(e) "Surprise bill" means a bill for health care services including laboratory services and tests, other than emergency services, received by an insured for services rendered by an out-of-network healthcare provider, where such services were rendered by such out-of-network provider at an in-network facility, during a service or procedure performed by an in-network provider or during a service or procedure previously approved or authorized by the health carrier and the insured did not knowingly elect to obtain such services from such out-of-network provider. (2) "Surprise bill" does not include a bill for health care services received by an insured when an in-network health care provider was available to render such services and the insured knowingly elected to obtain such services from another health care provider who was out-of-network.

(f) With respect to a surprise bill: (1) An insured shall only be required to pay the applicable coinsurance, copayment, deductible or other out-of-pocket expense that would be imposed for such health care services if such services were rendered by an in-network health care provider; and (2) A health carrier shall reimburse the out-of-network health care provider or insured, as applicable, for health care services rendered at the in-network rate under the insured's health care plan as payment in full, unless such health carrier and health care provider agree otherwise.

(g) If health care services, including laboratory tests and services, were rendered to an insured by an out-of-network health care provider and the health carrier failed to inform such insured, the health carrier shall not impose a coinsurance, copayment, deductible or other out-of-pocket expense that is greater than the coinsurance, copayment, deductible or other out-of-pocket expense that would be imposed if such services were rendered by an in-network healthcare provider.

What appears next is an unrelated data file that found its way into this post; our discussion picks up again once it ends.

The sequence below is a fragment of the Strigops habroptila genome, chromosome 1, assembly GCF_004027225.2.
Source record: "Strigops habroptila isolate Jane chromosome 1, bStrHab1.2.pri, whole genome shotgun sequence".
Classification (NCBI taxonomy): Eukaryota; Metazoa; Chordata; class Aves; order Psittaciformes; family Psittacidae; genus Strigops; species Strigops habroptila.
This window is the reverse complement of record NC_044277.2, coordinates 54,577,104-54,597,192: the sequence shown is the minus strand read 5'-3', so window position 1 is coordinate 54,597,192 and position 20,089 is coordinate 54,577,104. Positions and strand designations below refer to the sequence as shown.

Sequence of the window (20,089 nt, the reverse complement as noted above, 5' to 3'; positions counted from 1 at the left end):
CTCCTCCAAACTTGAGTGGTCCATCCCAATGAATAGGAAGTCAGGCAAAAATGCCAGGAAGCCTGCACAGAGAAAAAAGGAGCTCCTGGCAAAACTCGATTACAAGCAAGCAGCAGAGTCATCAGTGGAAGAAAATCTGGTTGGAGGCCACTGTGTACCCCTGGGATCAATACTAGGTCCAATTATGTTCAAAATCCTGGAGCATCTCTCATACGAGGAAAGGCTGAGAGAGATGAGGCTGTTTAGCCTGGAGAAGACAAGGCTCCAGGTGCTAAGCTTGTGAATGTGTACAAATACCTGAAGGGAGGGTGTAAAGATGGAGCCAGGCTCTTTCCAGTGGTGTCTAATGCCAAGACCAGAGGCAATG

(h) It shall be an unfair trade practice in violation of the [general business laws of STATE] for any health care provider, including laboratory, to request payment by an insured other than the applicable coinsurance, copayment, deductible or other out-of-pocket expense that would be imposed for such health care services if such services were rendered by an in-network healthcare provider for (1) emergency services covered under a health care plan and rendered by an out-of-network health care provider, or (2) a surprise bill, as defined in this act.

(i) Within 1 year of the effective date of this law, the Department of [Health/Insurance] shall report to the Governor, Legislature, and on its website on the efficacy of dispute resolution practices between providers, including physicians, laboratories, and hospitals, and insurance companies, and make recommendations as to any changes that should be made based on best practices from surprise billing laws in other states.